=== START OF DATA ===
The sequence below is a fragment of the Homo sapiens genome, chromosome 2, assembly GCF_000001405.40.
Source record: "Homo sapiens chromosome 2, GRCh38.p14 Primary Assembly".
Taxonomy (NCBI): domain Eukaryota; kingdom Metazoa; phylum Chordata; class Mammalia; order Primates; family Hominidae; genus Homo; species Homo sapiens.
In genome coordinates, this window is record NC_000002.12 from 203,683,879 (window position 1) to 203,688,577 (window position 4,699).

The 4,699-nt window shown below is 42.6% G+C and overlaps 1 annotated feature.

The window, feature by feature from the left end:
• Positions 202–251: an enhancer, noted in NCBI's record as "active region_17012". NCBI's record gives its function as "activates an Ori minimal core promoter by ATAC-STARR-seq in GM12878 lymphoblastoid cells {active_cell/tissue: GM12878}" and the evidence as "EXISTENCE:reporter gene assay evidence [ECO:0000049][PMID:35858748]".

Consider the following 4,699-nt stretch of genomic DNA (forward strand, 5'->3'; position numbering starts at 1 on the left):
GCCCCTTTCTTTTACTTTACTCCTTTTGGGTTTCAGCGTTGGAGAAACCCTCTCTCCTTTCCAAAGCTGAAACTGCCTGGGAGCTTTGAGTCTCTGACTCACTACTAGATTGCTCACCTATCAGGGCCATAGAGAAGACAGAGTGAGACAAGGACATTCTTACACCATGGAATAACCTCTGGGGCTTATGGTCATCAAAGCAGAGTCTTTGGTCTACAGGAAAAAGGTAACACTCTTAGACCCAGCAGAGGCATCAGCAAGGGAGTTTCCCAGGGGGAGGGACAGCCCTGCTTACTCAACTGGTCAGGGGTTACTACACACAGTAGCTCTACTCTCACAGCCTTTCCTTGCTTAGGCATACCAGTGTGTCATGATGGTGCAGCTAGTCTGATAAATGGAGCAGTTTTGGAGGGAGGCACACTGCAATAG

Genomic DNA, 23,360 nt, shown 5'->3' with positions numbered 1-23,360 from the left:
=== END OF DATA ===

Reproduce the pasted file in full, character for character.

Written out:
The sequence below is a fragment of the Homo sapiens genome, chromosome 2, assembly GCF_000001405.40.
Source record: "Homo sapiens chromosome 2, GRCh38.p14 Primary Assembly".
Taxonomy (NCBI): domain Eukaryota; kingdom Metazoa; phylum Chordata; class Mammalia; order Primates; family Hominidae; genus Homo; species Homo sapiens.
In genome coordinates, this window is record NC_000002.12 from 203,683,879 (window position 1) to 203,688,577 (window position 4,699).

The 4,699-nt window shown below is 42.6% G+C and overlaps 1 annotated feature.

The window, feature by feature from the left end:
• Positions 202–251: an enhancer, noted in NCBI's record as "active region_17012". NCBI's record gives its function as "activates an Ori minimal core promoter by ATAC-STARR-seq in GM12878 lymphoblastoid cells {active_cell/tissue: GM12878}" and the evidence as "EXISTENCE:reporter gene assay evidence [ECO:0000049][PMID:35858748]".

Consider the following 4,699-nt stretch of genomic DNA (forward strand, 5'->3'; position numbering starts at 1 on the left):
GCCCCTTTCTTTTACTTTACTCCTTTTGGGTTTCAGCGTTGGAGAAACCCTCTCTCCTTTCCAAAGCTGAAACTGCCTGGGAGCTTTGAGTCTCTGACTCACTACTAGATTGCTCACCTATCAGGGCCATAGAGAAGACAGAGTGAGACAAGGACATTCTTACACCATGGAATAACCTCTGGGGCTTATGGTCATCAAAGCAGAGTCTTTGGTCTACAGGAAAAAGGTAACACTCTTAGACCCAGCAGAGGCATCAGCAAGGGAGTTTCCCAGGGGGAGGGACAGCCCTGCTTACTCAACTGGTCAGGGGTTACTACACACAGTAGCTCTACTCTCACAGCCTTTCCTTGCTTAGGCATACCAGTGTGTCATGATGGTGCAGCTAGTCTGATAAATGGAGCAGTTTTGGAGGGAGGCACACTGCAATAG

Genomic DNA, 23,360 nt, shown 5'->3' with positions numbered 1-23,360 from the left: